When an Angel Came to Joshua

On more than one occasion and prompted by more than one news cycle, my mind has turned to a very obscure passage in the Bible that is often overlooked.

Joshua, the great leader of the people of Israel and successor to Moses, was leading the people into the Promised Land. After crossing the Jordan River, the very first city they encountered was the city of Jericho, a city hostile to the coming of the Israelites.

It soon became clear this was going to be an armed conflict.

However, God had something else in mind.

To demonstrate that the Promised Land was going to be His gift and His doing, God told Joshua through an angel to march around the city of Jericho seven times and blow his horns, after which the fortified walls of the city would miraculously fall.

But something happened just before the angel delivered that message. When Joshua first engaged the angel, before being told of the marching plan, they had an interesting conversation:

“Now when Joshua was near Jericho, he looked up and saw a man standing in front of him with a drawn sword in his hand. Joshua went up to him and asked, ‘Are you for us or for our enemies?’

“‘Neither,’ he replied, ‘but as commander of the army of the LORD I have now come.’” (Joshua 5:13-14, NIV)

Here is no one less than Joshua, leading the people of Israel into the Promised Land, yet when he asks the angel, “Are you for us or for our enemies? Are you on our side or their side?” the angel responds: “Neither! I come as the angel of the Lord!”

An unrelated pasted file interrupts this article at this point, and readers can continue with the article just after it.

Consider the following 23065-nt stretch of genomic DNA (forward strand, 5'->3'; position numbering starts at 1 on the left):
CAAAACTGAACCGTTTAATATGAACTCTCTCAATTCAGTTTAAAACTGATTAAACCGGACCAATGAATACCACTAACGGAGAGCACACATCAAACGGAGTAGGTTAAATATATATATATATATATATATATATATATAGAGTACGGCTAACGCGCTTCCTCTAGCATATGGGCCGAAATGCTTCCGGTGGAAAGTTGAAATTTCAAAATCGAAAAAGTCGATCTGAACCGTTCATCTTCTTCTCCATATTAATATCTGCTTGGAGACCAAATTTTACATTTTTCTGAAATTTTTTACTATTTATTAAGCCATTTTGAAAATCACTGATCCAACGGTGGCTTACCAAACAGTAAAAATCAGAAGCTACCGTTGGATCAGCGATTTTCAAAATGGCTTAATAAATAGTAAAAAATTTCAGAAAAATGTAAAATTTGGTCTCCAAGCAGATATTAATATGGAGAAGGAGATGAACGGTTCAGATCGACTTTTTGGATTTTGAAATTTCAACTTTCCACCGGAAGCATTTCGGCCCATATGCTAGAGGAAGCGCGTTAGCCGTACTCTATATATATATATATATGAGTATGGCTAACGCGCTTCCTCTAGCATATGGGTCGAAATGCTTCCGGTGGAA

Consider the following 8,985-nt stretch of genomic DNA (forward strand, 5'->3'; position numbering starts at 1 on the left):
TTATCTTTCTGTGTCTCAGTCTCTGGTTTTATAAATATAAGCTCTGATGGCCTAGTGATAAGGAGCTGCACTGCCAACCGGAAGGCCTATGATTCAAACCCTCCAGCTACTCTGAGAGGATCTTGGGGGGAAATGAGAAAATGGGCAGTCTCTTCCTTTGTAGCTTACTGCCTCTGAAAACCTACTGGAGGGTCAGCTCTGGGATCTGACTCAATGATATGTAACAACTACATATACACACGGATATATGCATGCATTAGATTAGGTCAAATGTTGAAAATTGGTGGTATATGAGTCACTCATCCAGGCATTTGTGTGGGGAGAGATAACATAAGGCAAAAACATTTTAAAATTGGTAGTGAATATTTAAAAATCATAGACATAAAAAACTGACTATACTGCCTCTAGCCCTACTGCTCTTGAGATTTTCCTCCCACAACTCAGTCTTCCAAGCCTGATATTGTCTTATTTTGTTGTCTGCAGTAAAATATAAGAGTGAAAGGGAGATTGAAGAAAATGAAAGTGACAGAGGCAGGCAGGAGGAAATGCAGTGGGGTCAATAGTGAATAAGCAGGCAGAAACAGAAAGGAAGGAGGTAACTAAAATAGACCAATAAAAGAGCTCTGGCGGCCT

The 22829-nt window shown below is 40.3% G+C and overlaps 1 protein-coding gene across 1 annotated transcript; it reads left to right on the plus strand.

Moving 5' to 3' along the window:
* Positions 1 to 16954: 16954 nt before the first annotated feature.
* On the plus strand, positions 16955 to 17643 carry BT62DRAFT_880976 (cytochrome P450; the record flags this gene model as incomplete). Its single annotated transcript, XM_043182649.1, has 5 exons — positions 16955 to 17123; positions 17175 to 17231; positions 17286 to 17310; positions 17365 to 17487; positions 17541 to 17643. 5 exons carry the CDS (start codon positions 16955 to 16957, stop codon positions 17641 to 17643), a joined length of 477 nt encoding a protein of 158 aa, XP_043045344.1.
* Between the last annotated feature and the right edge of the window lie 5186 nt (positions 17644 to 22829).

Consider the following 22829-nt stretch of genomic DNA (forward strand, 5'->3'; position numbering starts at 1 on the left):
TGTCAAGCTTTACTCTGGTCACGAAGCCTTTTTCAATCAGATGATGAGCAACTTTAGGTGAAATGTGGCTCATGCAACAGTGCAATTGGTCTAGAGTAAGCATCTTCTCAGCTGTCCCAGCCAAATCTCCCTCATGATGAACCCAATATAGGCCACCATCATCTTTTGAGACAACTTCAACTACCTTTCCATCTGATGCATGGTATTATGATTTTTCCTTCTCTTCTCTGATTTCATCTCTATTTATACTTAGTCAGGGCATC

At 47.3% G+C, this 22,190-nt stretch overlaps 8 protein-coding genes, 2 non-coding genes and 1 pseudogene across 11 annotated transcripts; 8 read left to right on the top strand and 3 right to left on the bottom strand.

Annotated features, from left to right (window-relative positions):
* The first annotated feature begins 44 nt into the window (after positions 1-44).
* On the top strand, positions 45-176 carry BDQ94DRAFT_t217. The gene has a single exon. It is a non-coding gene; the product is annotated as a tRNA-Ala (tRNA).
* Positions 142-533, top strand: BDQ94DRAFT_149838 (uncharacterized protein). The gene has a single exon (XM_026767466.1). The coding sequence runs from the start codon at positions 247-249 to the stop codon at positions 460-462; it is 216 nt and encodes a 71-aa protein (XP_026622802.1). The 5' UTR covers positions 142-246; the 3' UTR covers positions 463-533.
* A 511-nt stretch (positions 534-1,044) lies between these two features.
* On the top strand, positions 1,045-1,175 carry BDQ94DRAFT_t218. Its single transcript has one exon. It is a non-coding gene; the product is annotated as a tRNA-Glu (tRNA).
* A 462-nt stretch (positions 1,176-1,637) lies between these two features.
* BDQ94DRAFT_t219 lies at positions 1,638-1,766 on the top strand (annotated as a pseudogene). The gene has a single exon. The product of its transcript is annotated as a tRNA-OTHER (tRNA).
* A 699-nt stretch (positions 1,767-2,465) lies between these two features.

That is fascinating to me.

No sides were being taken in the geopolitical back and forth of human affairs. It’s not that they didn’t matter (the angel actually came to tell Joshua what to do to take Jericho), just that helping Joshua was not about God taking a side in human governments.

The angel put Joshua and the people of Israel in their place.

In essence he said: “Don’t think I’m here because I’m on your side. I am here because God is calling you to do His work. And in this case, in this instance, this is His work. But it’s not about ‘sides.’”

No, it isn’t.

God’s work on this planet, His redemptive plan, His movement throughout all of history to call human beings into relationship with Himself – ultimately through the cross-work of Christ –

… that is His side.

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This article originally appeared on ChurchAndCulture.org and is reposted here by permission.

James Emery White
James Emery Whitehttps://www.churchandculture.org/

James Emery White is the founding and senior pastor of Mecklenburg Community Church in Charlotte, North Carolina, and a former professor of theology and culture at Gordon-Conwell Theological Seminary, where he also served as their fourth president. His latest book, ‘Hybrid Church:Rethinking the Church for a Post-Christian Digital Age,’ is now available on Amazon or from your favorite bookseller. To enjoy a free subscription to the Church & Culture blog, visit ChurchAndCulture.org where you can view past blogs in our archive, read the latest church and culture news from around the world, and listen to the Church & Culture Podcast.